Let us go back to the Buddha’s statement again. Not only do we have faulty thinking, we are attached to our faulty thinking and don’t want to let it go. We cling to it because it is an attempt to find some sense of security or “rightness” in an impermanent world. But it is a false security that does our selves and others harm.

By pausing to observe and acknowledge our attachment to faulty thinking, I believe we have a more honest relationship with ourselves to begin with, which will clear the way for the further stages.

The second stage is to recognise that outside events are the triggers of our anger or jealousy, not the cause of them. In doing so we pause and inhibit the acting out of these emotions and hold them in awareness without judgement towards oneself or others.

We notice the body sensations that come and go and the thoughts and beliefs that come and go and the racing mind that comes and go. All we have to do is not invest in the angry thoughts, just let them go by, or let them be, and soon the adrenalin stops pumping into your body and perpetuating the emotional arousal.

A metaphor that I constantly use in therapy in working with anger and its variations is that anger is like a fire. If you starve the fire of oxygen (self righteous thoughts) then the fire will die down and go out. One area where I practice this personally is when I am driving and getting angry at what I perceive to be dangerous or selfish driving. Being mindful of my anger saves me from the embarrassment of acting out road rage.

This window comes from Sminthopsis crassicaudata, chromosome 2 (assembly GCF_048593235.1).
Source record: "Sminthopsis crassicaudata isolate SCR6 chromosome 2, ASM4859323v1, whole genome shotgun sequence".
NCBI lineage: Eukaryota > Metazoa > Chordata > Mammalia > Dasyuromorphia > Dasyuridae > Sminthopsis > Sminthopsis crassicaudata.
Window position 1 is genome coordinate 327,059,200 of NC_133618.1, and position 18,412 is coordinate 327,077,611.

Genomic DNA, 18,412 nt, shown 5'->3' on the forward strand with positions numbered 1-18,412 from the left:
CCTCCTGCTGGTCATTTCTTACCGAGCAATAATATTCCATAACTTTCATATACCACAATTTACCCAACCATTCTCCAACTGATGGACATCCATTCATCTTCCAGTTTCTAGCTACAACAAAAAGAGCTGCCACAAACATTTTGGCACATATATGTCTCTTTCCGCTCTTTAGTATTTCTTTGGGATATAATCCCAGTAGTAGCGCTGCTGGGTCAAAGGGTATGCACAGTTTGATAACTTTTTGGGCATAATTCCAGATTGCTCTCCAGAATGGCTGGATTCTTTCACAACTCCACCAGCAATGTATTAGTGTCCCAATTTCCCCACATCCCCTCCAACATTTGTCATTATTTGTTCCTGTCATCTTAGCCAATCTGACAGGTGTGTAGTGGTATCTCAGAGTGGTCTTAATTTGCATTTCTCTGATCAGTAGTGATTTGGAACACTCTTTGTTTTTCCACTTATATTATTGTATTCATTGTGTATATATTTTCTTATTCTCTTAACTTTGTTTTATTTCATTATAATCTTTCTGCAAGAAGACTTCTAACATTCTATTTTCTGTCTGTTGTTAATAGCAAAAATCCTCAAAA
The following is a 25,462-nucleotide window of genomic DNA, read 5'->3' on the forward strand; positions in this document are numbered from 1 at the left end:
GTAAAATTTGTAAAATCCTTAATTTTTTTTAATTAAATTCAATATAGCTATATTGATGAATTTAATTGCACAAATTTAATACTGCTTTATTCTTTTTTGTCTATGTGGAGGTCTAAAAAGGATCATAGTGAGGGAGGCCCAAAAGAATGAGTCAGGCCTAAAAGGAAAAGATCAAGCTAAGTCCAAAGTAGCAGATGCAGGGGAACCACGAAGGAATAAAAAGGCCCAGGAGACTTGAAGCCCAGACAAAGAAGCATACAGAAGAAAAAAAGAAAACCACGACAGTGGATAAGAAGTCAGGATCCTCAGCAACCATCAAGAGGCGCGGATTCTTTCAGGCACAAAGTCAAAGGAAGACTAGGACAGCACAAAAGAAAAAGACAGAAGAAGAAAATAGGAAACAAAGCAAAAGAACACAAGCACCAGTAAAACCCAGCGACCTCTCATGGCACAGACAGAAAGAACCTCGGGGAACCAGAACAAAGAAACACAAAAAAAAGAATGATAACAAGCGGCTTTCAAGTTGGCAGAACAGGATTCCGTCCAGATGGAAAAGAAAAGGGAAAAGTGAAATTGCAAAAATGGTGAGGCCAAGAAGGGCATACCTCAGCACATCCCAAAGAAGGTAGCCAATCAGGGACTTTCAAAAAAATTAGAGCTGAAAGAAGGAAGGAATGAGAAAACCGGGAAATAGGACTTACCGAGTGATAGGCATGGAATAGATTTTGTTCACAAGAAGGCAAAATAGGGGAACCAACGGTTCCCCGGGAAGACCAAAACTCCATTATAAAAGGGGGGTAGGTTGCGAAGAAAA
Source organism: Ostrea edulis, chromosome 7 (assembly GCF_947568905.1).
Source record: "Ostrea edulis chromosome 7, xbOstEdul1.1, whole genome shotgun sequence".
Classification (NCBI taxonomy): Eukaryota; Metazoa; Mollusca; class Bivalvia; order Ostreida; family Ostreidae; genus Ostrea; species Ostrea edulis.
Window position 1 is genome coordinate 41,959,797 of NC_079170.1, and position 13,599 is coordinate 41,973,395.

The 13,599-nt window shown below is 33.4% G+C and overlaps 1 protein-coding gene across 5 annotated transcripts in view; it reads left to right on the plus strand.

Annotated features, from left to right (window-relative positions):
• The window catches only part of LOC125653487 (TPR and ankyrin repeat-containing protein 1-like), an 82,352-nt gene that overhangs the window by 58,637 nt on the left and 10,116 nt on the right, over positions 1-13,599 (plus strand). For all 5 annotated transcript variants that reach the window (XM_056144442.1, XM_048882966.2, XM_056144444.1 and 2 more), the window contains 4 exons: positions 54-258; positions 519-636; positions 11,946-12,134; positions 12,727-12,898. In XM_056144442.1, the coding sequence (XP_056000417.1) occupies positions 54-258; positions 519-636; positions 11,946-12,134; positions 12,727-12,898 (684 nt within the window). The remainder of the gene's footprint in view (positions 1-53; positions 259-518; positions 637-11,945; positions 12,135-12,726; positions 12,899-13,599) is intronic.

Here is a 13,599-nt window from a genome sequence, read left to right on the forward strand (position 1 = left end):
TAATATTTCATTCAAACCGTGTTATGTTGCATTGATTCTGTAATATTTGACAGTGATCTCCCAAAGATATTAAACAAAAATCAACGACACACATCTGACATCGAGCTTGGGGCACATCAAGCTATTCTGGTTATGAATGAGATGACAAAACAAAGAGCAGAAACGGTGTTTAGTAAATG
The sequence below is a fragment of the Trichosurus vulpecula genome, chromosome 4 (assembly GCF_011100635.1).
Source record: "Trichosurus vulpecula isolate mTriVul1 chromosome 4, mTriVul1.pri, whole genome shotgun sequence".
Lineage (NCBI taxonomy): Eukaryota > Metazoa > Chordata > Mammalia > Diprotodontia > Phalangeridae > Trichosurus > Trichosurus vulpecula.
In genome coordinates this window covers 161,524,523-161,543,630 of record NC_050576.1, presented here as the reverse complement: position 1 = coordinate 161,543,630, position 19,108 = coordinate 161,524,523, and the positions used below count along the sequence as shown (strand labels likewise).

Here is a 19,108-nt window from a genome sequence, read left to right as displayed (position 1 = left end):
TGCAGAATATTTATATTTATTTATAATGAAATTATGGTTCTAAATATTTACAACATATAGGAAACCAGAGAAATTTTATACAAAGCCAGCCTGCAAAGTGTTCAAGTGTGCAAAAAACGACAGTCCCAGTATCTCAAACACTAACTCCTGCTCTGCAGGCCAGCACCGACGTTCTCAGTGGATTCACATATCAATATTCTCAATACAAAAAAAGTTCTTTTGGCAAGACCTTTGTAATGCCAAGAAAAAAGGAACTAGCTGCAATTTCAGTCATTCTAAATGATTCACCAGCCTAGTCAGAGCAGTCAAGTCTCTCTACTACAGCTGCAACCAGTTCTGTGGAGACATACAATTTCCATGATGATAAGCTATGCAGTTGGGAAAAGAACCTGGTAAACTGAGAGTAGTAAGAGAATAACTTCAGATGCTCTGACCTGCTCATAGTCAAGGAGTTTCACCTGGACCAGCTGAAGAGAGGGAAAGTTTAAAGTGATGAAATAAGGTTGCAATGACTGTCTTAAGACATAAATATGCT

Anger gets a lot of bad press in Buddhism, but there is also a positive side to anger if our wise mind can utilize this energy. The healthy function of anger is to alert us that our boundaries are being violated, or the boundaries of others are being violated and that we need to say NO to something.

However underneath most anger is the emotion of fear that arises as we perceive a threat. One powerful technique in dealing with anger, craving and jealousy is to see if we can touch base with the primary feeling of fear beneath it. If we have the courage to be with our vulnerability and express it , rather than go on the attack, this often is a more skilful way of communicating our feelings to others and keeping our personal boundaries in place. It is also expressing the truth of our experience.

The Buddhist Difference: Why Meditation is the Key to Changing Your Mind

Marsha Linehan, a Zen practitioner as well as a psychologist, who is the founder of Dialectical Behaviour Therapy, has pointed out that although mindfulness is now accepted as mainstream therapy, the research so far has only focused on secular types of mindfulness, leaving unexplored the role that spirituality plays in traditional mindfulness.

In its secular application it may assist one to become a better sports person, a better musician, or artist, or a better businessperson, or clinically to overcome the symptoms of depression and anxiety.

In Buddhism, mindfulness is practised in the service of opening the heart and living in the open heart. That is its sole function. That is the Buddhist difference.